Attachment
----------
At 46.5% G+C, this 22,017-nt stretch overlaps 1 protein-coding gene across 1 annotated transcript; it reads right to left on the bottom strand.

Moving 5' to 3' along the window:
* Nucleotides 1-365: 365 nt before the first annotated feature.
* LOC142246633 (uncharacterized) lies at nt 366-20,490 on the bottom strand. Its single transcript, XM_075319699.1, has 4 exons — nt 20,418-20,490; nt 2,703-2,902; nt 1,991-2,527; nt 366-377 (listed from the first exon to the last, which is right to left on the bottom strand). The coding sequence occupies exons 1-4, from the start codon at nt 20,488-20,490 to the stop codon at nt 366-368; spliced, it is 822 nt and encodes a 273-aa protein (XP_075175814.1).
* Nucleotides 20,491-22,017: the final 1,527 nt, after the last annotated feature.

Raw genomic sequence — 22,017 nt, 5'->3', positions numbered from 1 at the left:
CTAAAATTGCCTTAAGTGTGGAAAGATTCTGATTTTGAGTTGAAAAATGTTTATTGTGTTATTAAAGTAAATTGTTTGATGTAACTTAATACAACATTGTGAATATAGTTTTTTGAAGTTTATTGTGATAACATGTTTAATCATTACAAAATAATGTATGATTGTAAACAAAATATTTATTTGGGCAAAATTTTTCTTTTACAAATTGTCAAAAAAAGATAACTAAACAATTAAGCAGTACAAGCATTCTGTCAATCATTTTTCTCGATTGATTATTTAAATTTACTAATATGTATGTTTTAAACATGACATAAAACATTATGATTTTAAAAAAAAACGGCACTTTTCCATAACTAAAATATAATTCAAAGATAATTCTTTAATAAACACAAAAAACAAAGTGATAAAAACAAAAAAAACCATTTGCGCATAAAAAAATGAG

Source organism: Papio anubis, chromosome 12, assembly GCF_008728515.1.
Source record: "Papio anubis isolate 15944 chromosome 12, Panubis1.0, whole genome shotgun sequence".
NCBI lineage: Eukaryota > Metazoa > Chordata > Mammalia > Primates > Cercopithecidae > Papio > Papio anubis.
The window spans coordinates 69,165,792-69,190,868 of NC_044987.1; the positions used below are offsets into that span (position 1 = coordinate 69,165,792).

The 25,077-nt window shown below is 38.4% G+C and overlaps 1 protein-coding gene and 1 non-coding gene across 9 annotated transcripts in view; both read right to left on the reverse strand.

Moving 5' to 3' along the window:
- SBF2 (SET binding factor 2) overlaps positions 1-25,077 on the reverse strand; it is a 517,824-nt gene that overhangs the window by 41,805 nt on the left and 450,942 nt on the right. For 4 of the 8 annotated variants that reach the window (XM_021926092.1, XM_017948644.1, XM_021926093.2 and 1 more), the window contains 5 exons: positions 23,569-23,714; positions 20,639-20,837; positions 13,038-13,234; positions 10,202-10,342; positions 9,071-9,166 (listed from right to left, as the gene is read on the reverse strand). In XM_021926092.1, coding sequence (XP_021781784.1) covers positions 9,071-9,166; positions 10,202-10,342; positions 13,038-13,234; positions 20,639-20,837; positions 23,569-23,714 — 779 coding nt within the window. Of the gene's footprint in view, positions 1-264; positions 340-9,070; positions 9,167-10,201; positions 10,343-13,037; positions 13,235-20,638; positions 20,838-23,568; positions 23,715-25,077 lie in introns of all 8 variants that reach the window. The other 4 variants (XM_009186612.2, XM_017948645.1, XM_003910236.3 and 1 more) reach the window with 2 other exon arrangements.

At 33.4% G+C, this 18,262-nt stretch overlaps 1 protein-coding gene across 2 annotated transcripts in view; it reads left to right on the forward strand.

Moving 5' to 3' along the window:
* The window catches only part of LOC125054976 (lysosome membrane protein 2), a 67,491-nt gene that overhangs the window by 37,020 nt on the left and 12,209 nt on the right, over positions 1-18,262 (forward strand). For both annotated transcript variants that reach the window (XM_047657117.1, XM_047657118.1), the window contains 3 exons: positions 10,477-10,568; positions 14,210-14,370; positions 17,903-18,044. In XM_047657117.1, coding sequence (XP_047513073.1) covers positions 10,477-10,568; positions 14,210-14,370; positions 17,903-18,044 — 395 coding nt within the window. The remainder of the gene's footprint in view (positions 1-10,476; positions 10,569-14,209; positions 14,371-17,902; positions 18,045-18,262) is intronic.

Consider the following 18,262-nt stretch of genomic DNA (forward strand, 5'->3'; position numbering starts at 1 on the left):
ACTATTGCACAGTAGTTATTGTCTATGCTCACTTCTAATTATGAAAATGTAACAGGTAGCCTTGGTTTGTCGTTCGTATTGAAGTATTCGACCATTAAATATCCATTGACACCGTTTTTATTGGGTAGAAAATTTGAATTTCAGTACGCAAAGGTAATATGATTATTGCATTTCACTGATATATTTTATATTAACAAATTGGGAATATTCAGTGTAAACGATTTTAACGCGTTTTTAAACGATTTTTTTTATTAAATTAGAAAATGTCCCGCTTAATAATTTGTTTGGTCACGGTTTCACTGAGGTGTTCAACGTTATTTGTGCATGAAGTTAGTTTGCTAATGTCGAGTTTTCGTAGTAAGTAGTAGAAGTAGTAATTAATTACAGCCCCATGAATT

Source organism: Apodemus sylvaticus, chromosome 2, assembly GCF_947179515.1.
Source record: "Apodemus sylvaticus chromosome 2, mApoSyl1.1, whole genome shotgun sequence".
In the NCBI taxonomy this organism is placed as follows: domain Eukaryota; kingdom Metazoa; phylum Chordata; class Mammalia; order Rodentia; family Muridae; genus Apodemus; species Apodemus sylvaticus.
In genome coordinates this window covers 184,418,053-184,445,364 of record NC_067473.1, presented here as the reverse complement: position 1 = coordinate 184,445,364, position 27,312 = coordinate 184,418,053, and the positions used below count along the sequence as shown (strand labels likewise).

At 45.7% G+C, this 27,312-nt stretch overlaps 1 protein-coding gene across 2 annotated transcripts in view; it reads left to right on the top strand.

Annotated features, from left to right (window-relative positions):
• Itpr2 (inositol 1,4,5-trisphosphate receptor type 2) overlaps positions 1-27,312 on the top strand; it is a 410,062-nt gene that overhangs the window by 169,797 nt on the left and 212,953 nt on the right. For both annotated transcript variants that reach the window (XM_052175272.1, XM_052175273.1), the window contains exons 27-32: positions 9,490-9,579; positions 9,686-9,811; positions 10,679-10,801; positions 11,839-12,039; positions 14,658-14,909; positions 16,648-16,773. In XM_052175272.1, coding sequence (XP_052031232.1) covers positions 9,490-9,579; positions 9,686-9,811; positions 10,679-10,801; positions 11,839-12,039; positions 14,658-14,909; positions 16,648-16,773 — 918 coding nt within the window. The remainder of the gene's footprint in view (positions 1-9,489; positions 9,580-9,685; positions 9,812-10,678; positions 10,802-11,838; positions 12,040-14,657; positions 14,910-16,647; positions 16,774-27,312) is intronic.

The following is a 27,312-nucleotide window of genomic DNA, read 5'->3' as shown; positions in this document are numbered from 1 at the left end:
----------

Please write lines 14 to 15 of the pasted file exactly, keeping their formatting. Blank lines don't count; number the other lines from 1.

- SBF2 (SET binding factor 2) overlaps positions 1-25,077 on the reverse strand; it is a 517,824-nt gene that overhangs the window by 41,805 nt on the left and 450,942 nt on the right. For 4 of the 8 annotated variants that reach the window (XM_021926092.1, XM_017948644.1, XM_021926093.2 and 1 more), the window contains 5 exons: positions 23,569-23,714; positions 20,639-20,837; positions 13,038-13,234; positions 10,202-10,342; positions 9,071-9,166 (listed from right to left, as the gene is read on the reverse strand). In XM_021926092.1, coding sequence (XP_021781784.1) covers positions 9,071-9,166; positions 10,202-10,342; positions 13,038-13,234; positions 20,639-20,837; positions 23,569-23,714 — 779 coding nt within the window. Of the gene's footprint in view, positions 1-264; positions 340-9,070; positions 9,167-10,201; positions 10,343-13,037; positions 13,235-20,638; positions 20,838-23,568; positions 23,715-25,077 lie in introns of all 8 variants that reach the window. The other 4 variants (XM_009186612.2, XM_017948645.1, XM_003910236.3 and 1 more) reach the window with 2 other exon arrangements.

At 33.4% G+C, this 18,262-nt stretch overlaps 1 protein-coding gene across 2 annotated transcripts in view; it reads left to right on the forward strand.